The Epyx Collection: Handheld review

Until a few years ago, experiencing Atari Lynx games either involved acquiring original hardware or resorting to emulation. Today, almost half the handheld’s catalogue is available to play legally, albeit in drips and drabs. Atari 50: The Anniversary Collection included a handful of titles – albeit not many synonymous with the system – while the two Evercade Lynx carts offered a decent spread. Additionally, Chip’s Challenge recently gained a standalone Switch release. Now we can add this Epyx collection to that list.

While it doesn’t cover new ground, featuring six titles also found on Evercade Lynx Collection 2, they’re presented in a new light here on Switch with rotatable recreations of the boxes and carts, digital manuals, and modern day features such as a five second rewind tool and save states. The main menu uses a muted white and grey colour scheme that’s easy on the eye, and each game is introduced with a text boxout. A few different screen filters are present (LCD, CRT, etc) but there’s no way to alter the screen size – they’re presented in full screen, resulting in jumbo sized pixels. This isn’t much of an issue; given the choice, most would opt for full screen anyway. Emulation appears faultless, running smoothly.

This collection is interesting for historical reasons too. Epyx was responsible for the Lynx itself, pitching the handheld to Atari back when it was known as the Handy Game. The original deal involved Epyx creating games for the system (duly rechristen as the Lynx) while Atari handled manufacturing and marketing. As such, Epyx – who sadly went bust a few years into the Lynx’s lifecycle – knew the system inside and out. The games here reflect this, utilising its sprite scaling tech. Although not quite on par with the SNES’ Mode 7 abilities, most Lynx games had large sprites, zooming effects and flashy intros with rotation, all of which were impressive for the time. You’ll see a lot of that here, as this collection mostly consists of Lynx launch games that were clearly intended to show off its abilities to woo the press.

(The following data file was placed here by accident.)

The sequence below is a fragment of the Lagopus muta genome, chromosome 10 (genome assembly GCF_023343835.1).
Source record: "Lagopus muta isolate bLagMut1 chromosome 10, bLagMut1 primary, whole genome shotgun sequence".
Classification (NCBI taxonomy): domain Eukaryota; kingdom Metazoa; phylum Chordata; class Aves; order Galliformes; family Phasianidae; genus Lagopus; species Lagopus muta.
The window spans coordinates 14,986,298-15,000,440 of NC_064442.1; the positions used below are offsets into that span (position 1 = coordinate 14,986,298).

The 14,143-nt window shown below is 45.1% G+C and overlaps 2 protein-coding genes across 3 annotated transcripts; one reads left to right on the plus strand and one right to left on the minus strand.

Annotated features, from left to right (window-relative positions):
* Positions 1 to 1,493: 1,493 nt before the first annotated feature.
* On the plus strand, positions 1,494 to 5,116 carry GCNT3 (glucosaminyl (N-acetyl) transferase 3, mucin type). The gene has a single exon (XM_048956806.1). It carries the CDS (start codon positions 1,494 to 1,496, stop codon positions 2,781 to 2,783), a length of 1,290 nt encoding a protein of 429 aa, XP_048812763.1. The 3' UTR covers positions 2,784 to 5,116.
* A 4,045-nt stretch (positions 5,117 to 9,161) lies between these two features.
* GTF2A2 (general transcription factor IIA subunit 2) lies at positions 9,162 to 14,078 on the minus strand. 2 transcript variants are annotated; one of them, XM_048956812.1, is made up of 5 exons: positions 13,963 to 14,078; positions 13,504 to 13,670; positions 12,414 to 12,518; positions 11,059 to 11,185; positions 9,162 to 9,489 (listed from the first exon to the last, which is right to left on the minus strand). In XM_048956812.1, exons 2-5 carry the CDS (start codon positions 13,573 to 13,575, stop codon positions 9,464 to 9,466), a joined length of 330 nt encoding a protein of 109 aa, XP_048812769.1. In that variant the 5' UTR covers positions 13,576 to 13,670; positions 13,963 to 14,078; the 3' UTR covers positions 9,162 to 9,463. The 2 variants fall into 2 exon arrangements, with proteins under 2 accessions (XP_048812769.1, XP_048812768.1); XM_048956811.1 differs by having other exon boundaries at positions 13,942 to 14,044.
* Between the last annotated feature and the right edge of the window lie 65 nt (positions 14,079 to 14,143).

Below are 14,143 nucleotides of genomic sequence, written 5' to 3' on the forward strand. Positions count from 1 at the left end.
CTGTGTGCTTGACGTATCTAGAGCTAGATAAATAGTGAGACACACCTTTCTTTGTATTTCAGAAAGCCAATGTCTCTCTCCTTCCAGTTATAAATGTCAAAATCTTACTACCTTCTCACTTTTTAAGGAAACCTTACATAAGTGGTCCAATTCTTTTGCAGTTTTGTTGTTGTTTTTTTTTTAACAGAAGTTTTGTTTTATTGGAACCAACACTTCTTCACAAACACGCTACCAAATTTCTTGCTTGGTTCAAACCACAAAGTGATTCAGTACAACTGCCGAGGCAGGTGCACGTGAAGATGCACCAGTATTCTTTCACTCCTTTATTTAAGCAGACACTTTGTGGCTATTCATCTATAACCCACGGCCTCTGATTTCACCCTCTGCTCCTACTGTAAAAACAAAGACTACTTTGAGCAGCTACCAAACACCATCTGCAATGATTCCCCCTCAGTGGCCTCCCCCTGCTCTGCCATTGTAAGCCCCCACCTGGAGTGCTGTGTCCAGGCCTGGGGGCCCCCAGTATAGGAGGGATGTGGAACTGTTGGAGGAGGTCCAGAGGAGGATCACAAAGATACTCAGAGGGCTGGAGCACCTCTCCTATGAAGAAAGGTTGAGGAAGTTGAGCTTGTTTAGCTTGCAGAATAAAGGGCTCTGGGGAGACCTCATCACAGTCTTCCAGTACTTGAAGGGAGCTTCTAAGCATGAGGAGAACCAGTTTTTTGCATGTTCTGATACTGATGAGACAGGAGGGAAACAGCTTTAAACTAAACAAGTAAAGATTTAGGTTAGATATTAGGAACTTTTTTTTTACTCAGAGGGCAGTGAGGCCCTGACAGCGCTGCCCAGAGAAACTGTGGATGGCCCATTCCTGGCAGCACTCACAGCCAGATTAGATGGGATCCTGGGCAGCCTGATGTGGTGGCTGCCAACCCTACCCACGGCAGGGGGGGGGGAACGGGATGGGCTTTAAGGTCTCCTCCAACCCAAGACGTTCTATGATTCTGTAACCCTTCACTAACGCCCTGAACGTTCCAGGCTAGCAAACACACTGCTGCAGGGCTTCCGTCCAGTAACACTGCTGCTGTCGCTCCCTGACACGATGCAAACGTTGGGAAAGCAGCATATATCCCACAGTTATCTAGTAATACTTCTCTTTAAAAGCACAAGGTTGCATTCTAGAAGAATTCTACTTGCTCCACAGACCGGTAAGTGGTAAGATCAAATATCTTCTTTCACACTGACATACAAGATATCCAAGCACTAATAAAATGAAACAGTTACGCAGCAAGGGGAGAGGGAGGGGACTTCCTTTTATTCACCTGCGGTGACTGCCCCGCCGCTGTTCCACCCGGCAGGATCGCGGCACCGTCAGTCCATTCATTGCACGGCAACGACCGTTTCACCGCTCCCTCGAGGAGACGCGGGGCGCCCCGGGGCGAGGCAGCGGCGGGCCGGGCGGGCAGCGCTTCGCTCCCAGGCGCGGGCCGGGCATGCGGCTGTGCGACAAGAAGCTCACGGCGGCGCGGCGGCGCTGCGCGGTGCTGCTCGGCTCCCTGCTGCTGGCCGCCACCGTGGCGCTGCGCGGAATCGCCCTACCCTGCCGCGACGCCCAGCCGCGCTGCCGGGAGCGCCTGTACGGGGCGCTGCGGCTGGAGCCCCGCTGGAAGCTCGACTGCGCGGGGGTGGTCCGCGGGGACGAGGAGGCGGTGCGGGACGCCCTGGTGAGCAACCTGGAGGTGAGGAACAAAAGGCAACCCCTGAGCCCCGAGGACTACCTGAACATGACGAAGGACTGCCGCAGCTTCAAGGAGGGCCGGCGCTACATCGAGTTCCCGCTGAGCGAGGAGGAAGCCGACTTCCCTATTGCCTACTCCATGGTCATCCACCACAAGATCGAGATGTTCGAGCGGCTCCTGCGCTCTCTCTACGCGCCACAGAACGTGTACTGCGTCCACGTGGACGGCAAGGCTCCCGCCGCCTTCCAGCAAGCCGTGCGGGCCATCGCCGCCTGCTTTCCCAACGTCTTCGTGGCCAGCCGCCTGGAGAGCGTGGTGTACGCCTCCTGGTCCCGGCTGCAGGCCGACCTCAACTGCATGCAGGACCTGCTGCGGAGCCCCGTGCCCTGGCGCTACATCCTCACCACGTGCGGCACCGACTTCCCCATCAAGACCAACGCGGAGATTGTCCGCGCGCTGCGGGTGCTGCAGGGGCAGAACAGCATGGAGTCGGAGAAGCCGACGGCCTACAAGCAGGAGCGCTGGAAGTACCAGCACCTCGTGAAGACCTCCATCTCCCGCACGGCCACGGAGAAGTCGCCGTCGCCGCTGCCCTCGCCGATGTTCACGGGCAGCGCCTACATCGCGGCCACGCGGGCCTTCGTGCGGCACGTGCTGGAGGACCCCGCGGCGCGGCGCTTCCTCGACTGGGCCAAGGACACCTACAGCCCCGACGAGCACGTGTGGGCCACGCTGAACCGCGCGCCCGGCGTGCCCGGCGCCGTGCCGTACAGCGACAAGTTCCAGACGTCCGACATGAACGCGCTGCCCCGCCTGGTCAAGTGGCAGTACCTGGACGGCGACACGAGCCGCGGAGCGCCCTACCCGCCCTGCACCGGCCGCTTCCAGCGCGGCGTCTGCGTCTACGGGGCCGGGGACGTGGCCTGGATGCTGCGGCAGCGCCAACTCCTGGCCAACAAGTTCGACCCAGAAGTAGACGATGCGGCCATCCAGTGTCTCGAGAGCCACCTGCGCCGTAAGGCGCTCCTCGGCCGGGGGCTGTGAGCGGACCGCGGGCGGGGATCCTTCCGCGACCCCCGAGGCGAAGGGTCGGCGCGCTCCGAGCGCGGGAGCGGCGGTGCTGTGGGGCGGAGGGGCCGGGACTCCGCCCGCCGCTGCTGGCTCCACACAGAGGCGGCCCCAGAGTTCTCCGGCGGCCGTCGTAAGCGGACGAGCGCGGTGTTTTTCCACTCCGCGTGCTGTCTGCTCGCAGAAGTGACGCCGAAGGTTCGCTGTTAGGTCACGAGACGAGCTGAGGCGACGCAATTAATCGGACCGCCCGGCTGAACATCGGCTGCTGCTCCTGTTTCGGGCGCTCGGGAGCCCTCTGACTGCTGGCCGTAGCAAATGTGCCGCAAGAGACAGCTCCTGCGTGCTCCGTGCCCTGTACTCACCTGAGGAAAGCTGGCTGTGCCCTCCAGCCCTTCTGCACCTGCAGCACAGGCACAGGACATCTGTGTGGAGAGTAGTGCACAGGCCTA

The Epyx Collection: Handheld review

The six games here are Blue Lightning, Gates of Zendocon, California Games, Todd’s Adventures in Slime World, Zarlor Mercenary and Electrocop. All of these were released in either 1989 or 1990. Blue Lightning is the standout, being technically impressive while also sporting a surprising amount of variety. It’s often compared to SEGA’s Afterburner, and while it’s easy to see why, it’s also far less arcade-like as each stage has objectives and some sections also loop until a target quota or similar has been met. One level is set within canyons and involves weaving in and out with skill (the rewind tool is very helpful here!) while another entails shooting down spy planes and dropping off documents at landing strips. Blue Lightning is often touted as one of the Lynx’s best games, and it’s hard to argue. Even now, it holds some magic – the way the backdrops alter and pan is impressive technically.

California Games is another synonymous with the system, often featured within adverts. Skateboarding, surfing and BMX’ing were vogue at the time, and California Games capitalised on these trends. It offers a stripped back selection from the console versions with just four events, all of which were, curiously enough, programmed by different people. This gives each its own look and feel. All four are tied together by a high score table making your efforts count collectively. California Games has always been a peculiar thing; it’s instantly appealing, but instead of teaching how to play with a tutorial, it merely informs what you did wrong. This means there’s a steep learning curve, with only footbag/hacky sack being intuitive. The controls are at least responsive, especially during BMX, so you’ll never be cursing for that reason. If your barely clothed participant ends up in a crumpled mess, it usually your fault. It’s merely a case of working out why.